These young people!

Published 10:43 am Monday, June 22, 2009

Today’s young people take the jobs from seasoned employees forced into early retirement and start out at earnings that took the older people 20 or 30 years to reach. They must have everything right away and the best advertised. Their parents initially rented apartments and took 10 years to be able to purchase a starter-house and weren’t able to afford a house large enough for the family until the children were moving out. The young people move into large, newly constructed houses immediately and can pay the mortgages only with both working full-time.

They buy all the electronic devices on the market as a matter of entitlement and put it all on high-interest credit cards. Then one looses his or her job, and it is understood there is a parental obligation to “help us out.”

They move back home when they run out of money. They are offended if their old room wasn’t kept empty and unused awaiting their return. They expect Mom to do their laundry and Dad to fix their car. The room is rent-free as if a public charity, and Mom does all the cooking (and cleaning up) because she always has. If it is hoped they will help with added expenses, this is viewed as child abuse.

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Christmas stockings continue into the early 20s, although now with 20s-level gadgets, while Dad still gets a tie and Mom a hankie. Parents are expected to keep giving  birthday gifts, but adult children keep forgetting theirs because parents always used to remind them. When it comes time for major wedding anniversaries, the parents have to put them on and do all the work. The kids come as invited guests.

Parents are expected to get the kids out of trouble they got into because they had refused to listen to parents’ advice. When the parents offer advice, they are resentfully informed it is none of their business. The kids don’t ask parents what to do until it’s too late to do much about it. When the parents had recognized it was approaching this stage, they were indignantly told not to interfere. They complain their parents never taught them how to perform domestic tasks, although the kids had refused to listen when they had tried. They hadn’t done any of these things while living in their parents’ home, because they just remembered they have homework to do.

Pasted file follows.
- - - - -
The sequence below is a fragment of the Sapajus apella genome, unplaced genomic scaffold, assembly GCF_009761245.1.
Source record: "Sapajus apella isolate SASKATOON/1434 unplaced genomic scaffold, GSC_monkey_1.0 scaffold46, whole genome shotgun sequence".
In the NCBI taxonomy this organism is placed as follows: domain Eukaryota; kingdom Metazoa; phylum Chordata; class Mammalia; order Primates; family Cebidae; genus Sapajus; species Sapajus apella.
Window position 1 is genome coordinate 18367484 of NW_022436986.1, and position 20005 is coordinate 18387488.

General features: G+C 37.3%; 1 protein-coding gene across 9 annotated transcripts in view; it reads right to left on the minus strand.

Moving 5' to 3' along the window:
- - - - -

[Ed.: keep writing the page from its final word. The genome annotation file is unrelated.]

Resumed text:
Through the years, the parents attempted to relate stories of their own childhood and youth, but the children just rolled their eyes and stared off into space. Yet, not many years later they complain, “You never told us anything about your life.”

Mother is expected to sit the grandchildren at the drop of a hat, but daughter is too busy to make supper for Dad when Mother is sick.

Dad is supposed to fix everything that goes wrong around the children’s houses while the sons go away hunting.

Are all young people like this? Of course not.

But, then, all parents are not like the way the kids describe them at parties with their friends.

Is it really this bad? No, of course not.

At least not in every family, but it is in some. I suppose this is a cartoon, but a cartoon can’t be recognized as a cartoon until there is a factual basis to cartoon. Young people shouldn’t be offended by this — they should just take stock and see what they find in their own house.

Are my kids this way? Not one of the three in even the slightest sense, ever. Just yours are.

Now, I don’t want people my age clipping this column and handing to their adult children with “You should read this!” They should, of course. So, just leave it around where they will happen to see it.

I’m not the grouchy old man; I just got in your skin and under theirs.